Zimmerman, James M.
Zimmerman, James M.
Federated Department Stores, Inc.
James Zimmerman is the chairman and chief executive officer (CEO) of Federated Department Stores, Inc., an Ohio–based company that owns such well–known up-scale department stores as Macy's and Bloomingdale's. Zimmerman, who had been with the company since 1965, took over leadership of the company in May 1997.
James M. Zimmerman was born in 1944. He graduated from Rice University in Houston, Texas, with a Bachelor of Arts degree in liberal arts in 1966.
Zimmerman ranked 143rd on Forbes' "800 Best Paid CEOs" for the year of 2001, up from his 197th place rank in 2000. Among the rankings of the retail industry, Zimmerman placed fifteenth in 2000, with a base salary, not including bonuses, of $1.25 million, and he moved up to seventh place within the retail industry in 2001. Zimmerman, who has been a member of the Board of Directors since 1988, serves on the Executive and Finance Committees. He also serves on the Board of Directors for Goodyear Tire & Rubber, Chubb Corporation, Convergys Corporation, and H. J. Heinz Company.
Zimmerman began his four–decade–long career with Federated Department Stores when he joined Federated–owned Foley's Department store in Houston, Texas, in 1965. Zimmerman rose through the ranks of Federated's management. Eventually, he was appointed president of Rich's Department Store in Atlanta, Georgia, which is also owned by Federated. In 1984 he added the position of chairman to his job title. In 1988 Zimmerman became president and chief operations officer of parent company Federated, which was at the time saddled under a heavy debt load. In 1990 Federated applied for bankruptcy restructuring, and by 1992 the company had reorganized to include under its umbrella 220 department stores in 26 states with annual sales of $7 billion. In December 1994 FDS acquired R. H. Macy & Company, making it the largest department store retail in the United States.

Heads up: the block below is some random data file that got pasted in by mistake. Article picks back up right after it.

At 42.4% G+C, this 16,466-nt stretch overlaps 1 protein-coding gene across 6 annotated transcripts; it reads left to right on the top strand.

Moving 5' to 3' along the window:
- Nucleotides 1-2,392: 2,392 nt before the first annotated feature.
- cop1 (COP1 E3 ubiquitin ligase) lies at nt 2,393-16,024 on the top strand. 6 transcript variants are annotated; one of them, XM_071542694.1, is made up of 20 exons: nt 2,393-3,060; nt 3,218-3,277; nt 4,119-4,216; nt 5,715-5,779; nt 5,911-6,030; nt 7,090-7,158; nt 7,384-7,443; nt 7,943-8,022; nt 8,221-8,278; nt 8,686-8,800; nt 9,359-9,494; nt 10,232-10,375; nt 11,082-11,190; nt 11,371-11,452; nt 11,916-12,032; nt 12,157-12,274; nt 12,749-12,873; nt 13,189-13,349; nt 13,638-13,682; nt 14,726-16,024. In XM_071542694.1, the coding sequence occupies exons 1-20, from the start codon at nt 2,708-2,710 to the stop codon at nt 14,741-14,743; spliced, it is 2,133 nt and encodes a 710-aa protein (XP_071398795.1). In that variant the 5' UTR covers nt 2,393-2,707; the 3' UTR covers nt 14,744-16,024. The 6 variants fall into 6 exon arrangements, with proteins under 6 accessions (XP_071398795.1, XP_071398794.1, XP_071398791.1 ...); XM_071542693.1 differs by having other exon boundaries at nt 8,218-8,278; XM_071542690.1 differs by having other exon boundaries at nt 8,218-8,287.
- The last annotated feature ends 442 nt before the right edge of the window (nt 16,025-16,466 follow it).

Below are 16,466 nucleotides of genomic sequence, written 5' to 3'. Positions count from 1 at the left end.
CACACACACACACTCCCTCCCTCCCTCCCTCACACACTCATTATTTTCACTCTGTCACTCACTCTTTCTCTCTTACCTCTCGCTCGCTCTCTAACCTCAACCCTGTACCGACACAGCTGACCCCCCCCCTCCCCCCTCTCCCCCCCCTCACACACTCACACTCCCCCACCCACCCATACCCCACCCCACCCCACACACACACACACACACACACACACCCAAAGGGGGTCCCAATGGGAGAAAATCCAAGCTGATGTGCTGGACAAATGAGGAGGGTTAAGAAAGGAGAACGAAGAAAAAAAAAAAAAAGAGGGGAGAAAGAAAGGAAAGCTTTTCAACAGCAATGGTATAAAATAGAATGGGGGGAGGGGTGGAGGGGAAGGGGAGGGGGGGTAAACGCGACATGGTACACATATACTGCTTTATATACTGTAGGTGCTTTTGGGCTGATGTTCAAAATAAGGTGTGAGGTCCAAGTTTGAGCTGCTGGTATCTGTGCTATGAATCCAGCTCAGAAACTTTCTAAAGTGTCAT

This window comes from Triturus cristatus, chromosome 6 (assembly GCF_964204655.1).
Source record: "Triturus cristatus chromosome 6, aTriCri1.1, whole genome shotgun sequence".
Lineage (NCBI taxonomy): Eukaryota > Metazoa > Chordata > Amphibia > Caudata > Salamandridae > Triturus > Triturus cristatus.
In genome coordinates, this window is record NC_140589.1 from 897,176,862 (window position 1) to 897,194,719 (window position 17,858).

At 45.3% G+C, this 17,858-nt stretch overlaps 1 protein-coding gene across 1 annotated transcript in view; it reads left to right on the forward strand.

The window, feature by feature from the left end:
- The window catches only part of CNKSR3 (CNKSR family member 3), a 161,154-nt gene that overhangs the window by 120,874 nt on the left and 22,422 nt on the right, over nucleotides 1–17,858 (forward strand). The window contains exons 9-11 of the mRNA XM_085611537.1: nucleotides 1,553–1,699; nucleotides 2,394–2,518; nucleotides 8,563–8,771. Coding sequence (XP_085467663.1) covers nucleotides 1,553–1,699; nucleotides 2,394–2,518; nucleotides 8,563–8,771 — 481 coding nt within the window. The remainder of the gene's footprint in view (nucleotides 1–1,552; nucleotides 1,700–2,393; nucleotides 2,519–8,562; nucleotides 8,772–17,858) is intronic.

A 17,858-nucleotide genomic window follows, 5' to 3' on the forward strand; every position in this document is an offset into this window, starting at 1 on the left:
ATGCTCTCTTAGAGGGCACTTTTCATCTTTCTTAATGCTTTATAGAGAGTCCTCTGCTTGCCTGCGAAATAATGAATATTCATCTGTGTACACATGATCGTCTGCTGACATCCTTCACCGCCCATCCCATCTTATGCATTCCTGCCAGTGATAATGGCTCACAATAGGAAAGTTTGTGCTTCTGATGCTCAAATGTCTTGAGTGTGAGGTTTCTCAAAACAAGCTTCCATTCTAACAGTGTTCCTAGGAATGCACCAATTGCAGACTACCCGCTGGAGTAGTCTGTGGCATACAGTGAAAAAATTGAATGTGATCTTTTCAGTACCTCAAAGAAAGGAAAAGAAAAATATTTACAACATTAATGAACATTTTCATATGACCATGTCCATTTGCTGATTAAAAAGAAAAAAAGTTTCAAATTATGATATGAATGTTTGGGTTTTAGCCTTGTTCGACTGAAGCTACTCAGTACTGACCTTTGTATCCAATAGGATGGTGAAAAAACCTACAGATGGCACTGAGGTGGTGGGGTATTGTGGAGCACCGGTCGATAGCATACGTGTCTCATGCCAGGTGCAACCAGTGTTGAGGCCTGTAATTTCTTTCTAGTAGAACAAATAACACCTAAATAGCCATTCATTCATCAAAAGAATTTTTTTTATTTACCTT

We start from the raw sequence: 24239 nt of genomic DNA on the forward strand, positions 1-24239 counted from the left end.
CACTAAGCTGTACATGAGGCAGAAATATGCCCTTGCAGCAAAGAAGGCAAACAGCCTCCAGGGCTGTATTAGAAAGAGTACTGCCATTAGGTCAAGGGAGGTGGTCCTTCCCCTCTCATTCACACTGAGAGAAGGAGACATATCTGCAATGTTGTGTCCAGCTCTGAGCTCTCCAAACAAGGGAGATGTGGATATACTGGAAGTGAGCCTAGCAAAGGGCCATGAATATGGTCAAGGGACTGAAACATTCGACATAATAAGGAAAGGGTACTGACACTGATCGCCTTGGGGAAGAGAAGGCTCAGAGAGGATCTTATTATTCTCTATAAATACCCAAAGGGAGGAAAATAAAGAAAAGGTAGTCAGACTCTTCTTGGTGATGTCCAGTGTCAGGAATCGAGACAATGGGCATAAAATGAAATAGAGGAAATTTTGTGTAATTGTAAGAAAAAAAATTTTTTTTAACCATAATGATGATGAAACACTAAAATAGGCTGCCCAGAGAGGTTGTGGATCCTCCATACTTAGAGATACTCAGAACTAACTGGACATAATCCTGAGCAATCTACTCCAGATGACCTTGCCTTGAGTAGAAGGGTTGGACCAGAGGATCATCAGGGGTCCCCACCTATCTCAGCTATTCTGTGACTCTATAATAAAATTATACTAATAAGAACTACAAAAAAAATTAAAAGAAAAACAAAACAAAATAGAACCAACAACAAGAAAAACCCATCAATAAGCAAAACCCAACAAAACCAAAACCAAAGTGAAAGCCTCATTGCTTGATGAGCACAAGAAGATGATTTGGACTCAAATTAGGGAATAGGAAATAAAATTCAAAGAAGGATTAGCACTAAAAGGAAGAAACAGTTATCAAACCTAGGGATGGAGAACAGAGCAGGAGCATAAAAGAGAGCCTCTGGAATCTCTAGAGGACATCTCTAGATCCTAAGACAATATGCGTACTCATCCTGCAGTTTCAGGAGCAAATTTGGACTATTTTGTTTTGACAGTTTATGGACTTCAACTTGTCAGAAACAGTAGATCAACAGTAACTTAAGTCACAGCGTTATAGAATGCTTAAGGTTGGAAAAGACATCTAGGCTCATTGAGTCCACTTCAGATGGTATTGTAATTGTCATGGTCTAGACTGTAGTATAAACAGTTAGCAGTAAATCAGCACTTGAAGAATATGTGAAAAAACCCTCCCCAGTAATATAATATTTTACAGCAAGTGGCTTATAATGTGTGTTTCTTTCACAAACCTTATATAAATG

In May 1997 Zimmerman was appointed chairman and chief executive officer, replacing Allen Questrom, who resigned after having served in those positions since 1990; Terry J. Lundgren replaced Zimmerman as president of the company. By the end of 2001, Federated was operating 460 stores in 34 states, along with Guam and Puerto Rico. Federated–owned stores include Bloomingdale's, The Bon Marche, Burdines, Goldsmith's, Lazarus, Macy's, and Rich's. Federated also operates mail–order and electronic businesses for Bloomingdale's By Mail, bloomingdales.com, and macys.com. In 1999 Federated acquired the Fingerhut Companies, Inc., a direct–marketing and electronic commerce business. Federated appears on Fortune's list of the 100 largest corporations in the United States.
Federated came into existence in the early 1990s, when a group of retailers decided to band together under one corporation. Its flagship businesses have long been Bloomingdale's and Macy's, with Macy's celebrating its 75th Macy's Thanksgiving Day Parade in 2001. The corporation hit a major stumbling block in 1988—the same year that Zimmerman arrived at corporate headquarters—when Canadian real estate developer Robert Campeau acquired the company in a leveraged buyout in a poorly executed deal that saddled the company with an incredible debt load equal to 98 percent of its total capital. Two years later, Federated was forced to file for bankruptcy. In 1990 Questrom, previously a Federated executive, was called back to the company to help Zimmerman and chief financial officer Ronald W. Tysoe restructure and reorganize some $8 billion of debt.